Printing Inks & Lacquers
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Printing ink is an essential part of the materials and articles intended to come into contact with food. The inks provide the product with unambiguous product identification and inform the consumer of its contents – useful and important information. It is vital of course that the printing ink remains on the outside of the packaging and does not migrate through it and contaminate the foodstuff.
Printing inks can contaminate the food by migration through the packaging and indirect set-off during the manufacturing process when the printed non-food contact side of the packaging sets off on the food contact side of the packaging during stacking or coiling after the printing process. In order to prevent set-off during the production process the Commission Regulation 2023/2006/EC sets detailed rules for GMP for processes that involve printing inks.
No specific regulation on printing inks exists, but the European Council has issued a guideline dealing with printing inks for the non-food contact side of a material. The guideline mentions a number of substances that are usually involved in the manufacture of printing inks – and the restrictions applying to these substances. The list is not a positive list of authorised substances but should merely be considered as support when assessing the precautions to be taken when the substances are used.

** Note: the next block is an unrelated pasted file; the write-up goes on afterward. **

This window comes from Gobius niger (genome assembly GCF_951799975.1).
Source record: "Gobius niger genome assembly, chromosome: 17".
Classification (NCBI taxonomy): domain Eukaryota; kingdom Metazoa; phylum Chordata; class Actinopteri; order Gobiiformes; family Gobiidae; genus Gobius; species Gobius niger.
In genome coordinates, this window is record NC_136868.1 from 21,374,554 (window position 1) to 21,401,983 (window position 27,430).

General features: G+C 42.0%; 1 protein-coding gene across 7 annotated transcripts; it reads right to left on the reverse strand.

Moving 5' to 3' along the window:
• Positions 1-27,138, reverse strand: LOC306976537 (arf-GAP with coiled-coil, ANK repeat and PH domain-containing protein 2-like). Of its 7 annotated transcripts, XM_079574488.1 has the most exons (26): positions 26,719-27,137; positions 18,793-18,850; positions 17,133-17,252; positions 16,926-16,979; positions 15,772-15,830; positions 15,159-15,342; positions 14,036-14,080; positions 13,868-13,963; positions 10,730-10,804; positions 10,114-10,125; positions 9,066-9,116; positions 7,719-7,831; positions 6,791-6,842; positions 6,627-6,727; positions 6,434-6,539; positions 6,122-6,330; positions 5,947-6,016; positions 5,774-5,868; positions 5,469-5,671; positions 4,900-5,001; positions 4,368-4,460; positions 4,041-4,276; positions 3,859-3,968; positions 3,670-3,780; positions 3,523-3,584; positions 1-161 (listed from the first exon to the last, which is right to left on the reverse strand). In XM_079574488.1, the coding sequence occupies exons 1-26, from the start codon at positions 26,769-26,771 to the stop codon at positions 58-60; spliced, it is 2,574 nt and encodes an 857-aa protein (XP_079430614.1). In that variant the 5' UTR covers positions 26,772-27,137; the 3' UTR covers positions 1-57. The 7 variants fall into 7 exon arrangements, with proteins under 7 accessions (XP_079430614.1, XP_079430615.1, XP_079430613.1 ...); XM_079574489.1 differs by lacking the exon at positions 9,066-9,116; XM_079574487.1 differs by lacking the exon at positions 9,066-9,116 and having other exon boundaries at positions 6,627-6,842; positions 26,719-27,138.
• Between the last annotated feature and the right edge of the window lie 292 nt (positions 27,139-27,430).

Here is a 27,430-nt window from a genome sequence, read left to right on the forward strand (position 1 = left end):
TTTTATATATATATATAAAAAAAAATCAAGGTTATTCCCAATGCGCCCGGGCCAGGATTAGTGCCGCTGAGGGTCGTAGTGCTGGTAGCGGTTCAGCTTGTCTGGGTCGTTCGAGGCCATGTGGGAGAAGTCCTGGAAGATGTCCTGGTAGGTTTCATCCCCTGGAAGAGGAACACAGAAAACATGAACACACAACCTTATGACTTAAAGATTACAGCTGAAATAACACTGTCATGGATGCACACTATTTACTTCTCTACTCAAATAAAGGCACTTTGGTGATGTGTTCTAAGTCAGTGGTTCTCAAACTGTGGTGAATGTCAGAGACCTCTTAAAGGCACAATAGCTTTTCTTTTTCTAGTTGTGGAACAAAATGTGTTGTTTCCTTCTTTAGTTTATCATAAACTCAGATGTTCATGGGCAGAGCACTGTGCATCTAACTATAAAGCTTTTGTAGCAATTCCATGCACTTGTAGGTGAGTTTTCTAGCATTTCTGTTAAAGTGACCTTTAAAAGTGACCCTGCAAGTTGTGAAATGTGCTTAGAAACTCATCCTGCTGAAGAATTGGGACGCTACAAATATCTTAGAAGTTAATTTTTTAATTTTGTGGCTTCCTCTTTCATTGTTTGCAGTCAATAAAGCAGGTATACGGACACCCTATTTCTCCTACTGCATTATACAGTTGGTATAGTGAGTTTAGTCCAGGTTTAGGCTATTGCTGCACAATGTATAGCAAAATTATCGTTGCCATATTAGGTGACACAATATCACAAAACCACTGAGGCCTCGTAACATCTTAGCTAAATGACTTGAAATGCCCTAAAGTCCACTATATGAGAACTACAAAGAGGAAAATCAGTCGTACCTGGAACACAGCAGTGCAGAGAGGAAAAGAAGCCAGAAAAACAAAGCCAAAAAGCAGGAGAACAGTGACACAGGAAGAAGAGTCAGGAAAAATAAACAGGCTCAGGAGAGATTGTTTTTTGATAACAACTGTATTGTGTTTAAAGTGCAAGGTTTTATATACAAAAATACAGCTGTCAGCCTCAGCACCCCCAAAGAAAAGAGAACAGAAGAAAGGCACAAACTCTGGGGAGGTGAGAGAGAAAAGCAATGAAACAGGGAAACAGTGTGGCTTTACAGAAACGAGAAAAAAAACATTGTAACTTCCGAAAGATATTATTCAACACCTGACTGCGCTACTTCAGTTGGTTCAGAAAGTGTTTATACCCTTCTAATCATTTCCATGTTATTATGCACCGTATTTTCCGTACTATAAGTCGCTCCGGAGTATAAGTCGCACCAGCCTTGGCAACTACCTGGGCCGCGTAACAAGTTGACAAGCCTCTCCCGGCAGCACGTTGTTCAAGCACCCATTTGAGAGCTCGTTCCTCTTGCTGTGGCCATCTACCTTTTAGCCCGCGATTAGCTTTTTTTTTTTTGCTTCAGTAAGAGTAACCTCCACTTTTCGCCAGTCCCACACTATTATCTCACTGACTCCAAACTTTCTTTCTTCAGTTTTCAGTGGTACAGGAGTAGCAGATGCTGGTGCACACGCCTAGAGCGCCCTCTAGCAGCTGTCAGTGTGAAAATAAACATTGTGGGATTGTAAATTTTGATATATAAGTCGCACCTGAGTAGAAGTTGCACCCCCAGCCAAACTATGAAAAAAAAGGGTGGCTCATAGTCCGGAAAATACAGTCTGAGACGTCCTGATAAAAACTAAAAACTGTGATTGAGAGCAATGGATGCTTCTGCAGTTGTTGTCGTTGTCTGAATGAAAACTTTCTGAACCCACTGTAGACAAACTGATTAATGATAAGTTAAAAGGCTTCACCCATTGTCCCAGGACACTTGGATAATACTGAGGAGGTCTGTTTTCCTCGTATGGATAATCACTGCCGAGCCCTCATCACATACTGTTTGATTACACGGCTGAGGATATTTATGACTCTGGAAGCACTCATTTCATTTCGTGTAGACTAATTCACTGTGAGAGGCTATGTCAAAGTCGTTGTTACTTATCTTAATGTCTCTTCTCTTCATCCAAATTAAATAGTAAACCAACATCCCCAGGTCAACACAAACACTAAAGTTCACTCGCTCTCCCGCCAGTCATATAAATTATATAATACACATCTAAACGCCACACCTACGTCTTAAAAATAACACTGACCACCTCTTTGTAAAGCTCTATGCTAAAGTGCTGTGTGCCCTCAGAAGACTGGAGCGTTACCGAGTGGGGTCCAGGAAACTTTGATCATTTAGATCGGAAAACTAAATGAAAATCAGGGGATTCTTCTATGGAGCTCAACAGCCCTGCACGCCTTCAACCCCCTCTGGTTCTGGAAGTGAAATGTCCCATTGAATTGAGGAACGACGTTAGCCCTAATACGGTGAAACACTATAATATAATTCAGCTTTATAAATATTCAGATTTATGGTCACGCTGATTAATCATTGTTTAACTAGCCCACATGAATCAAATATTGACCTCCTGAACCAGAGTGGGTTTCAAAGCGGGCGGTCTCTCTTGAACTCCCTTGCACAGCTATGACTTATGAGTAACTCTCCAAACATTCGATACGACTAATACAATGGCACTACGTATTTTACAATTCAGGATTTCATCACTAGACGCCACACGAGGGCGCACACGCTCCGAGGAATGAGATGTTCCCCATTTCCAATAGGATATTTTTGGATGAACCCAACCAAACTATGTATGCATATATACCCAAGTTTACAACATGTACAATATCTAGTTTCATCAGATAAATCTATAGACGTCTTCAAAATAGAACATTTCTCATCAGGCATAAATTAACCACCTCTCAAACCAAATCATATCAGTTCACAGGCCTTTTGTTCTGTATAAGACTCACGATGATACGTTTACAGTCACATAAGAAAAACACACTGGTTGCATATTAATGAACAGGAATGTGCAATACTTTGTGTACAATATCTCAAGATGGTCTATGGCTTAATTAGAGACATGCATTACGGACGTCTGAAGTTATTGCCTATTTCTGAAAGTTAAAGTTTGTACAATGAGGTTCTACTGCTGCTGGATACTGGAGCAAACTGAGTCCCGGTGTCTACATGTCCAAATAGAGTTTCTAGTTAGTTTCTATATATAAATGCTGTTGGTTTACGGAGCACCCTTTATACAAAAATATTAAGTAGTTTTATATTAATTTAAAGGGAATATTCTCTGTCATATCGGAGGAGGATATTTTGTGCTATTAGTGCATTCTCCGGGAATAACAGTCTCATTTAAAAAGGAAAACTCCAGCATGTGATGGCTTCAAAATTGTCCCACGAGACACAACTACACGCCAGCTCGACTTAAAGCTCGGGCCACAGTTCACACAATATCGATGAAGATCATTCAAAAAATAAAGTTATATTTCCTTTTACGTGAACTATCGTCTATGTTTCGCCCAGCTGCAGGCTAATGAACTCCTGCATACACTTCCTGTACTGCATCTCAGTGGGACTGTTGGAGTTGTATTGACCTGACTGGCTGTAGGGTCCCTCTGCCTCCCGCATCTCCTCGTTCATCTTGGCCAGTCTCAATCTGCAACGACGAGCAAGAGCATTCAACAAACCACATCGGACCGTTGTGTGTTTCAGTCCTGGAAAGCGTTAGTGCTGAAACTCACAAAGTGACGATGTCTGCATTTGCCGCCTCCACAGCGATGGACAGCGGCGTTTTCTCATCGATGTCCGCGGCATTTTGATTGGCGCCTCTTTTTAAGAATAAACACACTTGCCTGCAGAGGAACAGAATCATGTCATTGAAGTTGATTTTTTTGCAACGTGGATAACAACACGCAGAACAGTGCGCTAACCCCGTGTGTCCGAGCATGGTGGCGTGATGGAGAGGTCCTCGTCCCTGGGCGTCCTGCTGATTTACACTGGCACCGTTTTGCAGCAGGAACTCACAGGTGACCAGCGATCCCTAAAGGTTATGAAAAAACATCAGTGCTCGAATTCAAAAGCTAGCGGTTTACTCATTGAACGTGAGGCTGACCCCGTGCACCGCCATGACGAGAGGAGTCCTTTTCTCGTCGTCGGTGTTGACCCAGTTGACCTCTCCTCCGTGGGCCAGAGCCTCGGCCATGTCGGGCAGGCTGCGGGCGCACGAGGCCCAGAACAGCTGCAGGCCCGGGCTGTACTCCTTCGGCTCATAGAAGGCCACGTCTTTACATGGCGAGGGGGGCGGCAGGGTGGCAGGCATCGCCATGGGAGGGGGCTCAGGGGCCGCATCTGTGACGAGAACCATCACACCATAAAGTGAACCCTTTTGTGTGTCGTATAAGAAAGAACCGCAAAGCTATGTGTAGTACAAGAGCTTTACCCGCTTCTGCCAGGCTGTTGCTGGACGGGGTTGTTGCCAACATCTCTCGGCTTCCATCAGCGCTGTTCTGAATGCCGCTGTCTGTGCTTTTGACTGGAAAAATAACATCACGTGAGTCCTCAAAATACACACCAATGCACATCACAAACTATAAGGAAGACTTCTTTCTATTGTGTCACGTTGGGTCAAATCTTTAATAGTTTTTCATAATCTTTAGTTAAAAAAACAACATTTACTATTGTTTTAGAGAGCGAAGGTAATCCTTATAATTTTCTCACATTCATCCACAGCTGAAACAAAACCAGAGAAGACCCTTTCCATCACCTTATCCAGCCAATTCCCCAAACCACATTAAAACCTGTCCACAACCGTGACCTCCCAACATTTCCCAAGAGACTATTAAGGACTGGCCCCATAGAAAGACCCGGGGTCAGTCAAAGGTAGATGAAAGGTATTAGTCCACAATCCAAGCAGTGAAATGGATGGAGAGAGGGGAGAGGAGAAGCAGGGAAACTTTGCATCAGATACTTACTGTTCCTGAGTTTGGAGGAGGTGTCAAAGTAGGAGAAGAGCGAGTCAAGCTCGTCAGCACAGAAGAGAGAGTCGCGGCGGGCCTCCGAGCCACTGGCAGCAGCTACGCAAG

In addition, the European Printing Ink Association (EuPIA) has issued a guideline on printing inks to be used on the non-food contact side of a material, and the Swiss authorities have issued Swiss Ordinance SR 817.023.21, which can also be used as a guideline. The ordinance is intended for the printing ink industry and specifies a number of requirements for the raw materials used in the manufacture of printing inks. It also provides a list of the information a printing ink manufacturer shall provide to their customers so they can comply with the current legislation on materials and articles intended to come into contact with food.